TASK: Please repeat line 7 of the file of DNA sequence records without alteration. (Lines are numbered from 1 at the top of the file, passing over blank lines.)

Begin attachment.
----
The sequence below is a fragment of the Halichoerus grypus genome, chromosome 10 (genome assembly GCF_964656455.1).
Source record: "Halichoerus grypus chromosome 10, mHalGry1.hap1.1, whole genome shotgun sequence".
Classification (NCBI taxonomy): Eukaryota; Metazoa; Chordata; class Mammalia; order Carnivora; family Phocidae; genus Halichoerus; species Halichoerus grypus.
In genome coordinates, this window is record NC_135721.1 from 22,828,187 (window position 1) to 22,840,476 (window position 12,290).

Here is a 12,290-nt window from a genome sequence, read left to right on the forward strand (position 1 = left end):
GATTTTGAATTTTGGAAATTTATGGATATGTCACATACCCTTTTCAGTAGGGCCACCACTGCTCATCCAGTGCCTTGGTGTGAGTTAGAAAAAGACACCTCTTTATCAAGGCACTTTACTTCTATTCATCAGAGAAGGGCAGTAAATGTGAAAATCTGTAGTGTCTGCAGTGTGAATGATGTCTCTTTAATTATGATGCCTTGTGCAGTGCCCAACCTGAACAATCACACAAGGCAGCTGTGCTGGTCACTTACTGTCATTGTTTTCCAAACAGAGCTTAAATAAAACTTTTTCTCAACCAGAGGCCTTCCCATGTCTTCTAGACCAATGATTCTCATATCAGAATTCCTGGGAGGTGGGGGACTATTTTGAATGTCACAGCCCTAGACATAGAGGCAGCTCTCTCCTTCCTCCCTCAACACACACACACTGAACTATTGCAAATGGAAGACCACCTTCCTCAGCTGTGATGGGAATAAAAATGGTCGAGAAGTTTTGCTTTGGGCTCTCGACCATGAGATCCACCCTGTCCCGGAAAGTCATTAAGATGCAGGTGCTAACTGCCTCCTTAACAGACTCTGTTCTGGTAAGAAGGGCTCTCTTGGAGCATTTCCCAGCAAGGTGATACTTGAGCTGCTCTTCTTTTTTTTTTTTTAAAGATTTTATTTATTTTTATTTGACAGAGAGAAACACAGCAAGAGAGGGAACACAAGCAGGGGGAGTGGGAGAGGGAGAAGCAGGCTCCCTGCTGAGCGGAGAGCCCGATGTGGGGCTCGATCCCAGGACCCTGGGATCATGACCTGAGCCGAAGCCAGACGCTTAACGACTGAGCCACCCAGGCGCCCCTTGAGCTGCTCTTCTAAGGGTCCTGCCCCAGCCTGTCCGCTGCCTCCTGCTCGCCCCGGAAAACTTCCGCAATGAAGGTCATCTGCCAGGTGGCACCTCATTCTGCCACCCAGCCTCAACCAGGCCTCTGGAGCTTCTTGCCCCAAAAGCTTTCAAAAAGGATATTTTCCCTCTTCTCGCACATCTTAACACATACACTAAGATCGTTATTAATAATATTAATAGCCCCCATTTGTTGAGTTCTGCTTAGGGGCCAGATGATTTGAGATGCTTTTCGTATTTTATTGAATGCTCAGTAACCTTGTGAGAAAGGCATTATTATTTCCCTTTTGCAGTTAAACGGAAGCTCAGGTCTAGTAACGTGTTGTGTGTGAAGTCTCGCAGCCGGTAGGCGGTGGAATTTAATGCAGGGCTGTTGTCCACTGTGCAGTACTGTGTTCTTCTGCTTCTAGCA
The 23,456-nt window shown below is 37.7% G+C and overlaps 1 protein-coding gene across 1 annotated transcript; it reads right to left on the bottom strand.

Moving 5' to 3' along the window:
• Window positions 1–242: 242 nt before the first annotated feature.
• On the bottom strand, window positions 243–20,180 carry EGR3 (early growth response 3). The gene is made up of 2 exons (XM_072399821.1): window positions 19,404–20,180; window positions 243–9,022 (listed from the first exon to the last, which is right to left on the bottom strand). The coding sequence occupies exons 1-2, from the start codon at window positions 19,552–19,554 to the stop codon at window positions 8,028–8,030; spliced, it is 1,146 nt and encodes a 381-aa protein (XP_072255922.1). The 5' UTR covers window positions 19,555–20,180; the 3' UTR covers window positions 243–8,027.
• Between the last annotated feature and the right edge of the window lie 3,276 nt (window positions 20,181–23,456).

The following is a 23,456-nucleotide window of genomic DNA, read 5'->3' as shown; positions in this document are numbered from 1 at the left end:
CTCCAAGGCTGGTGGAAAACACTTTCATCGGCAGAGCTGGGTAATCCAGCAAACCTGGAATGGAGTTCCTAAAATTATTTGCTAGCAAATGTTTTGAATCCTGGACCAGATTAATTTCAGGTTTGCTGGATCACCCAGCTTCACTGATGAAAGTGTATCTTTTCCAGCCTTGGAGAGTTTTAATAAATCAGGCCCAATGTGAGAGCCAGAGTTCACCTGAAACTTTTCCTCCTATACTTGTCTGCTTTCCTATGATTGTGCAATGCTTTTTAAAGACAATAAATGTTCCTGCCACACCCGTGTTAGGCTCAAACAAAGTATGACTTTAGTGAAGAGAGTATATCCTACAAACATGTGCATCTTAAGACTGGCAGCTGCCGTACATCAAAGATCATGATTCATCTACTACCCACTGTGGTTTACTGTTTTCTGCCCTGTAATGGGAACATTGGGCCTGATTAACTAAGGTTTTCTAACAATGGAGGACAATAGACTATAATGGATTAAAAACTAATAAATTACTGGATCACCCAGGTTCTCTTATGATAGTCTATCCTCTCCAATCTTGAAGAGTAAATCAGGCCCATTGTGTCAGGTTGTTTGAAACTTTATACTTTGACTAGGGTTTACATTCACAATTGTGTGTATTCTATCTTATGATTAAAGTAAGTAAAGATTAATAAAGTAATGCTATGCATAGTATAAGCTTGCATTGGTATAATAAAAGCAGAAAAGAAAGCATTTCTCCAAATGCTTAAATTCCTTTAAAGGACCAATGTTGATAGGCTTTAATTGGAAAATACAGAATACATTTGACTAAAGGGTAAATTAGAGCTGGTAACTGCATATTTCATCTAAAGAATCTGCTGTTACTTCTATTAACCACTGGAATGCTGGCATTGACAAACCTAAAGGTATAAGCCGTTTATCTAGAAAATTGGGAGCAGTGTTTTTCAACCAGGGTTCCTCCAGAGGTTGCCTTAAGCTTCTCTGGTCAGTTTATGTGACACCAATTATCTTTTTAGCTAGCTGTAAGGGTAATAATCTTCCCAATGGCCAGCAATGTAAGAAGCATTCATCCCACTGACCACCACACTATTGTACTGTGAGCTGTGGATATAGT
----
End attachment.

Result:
The 23,456-nt window shown below is 37.7% G+C and overlaps 1 protein-coding gene across 1 annotated transcript; it reads right to left on the bottom strand.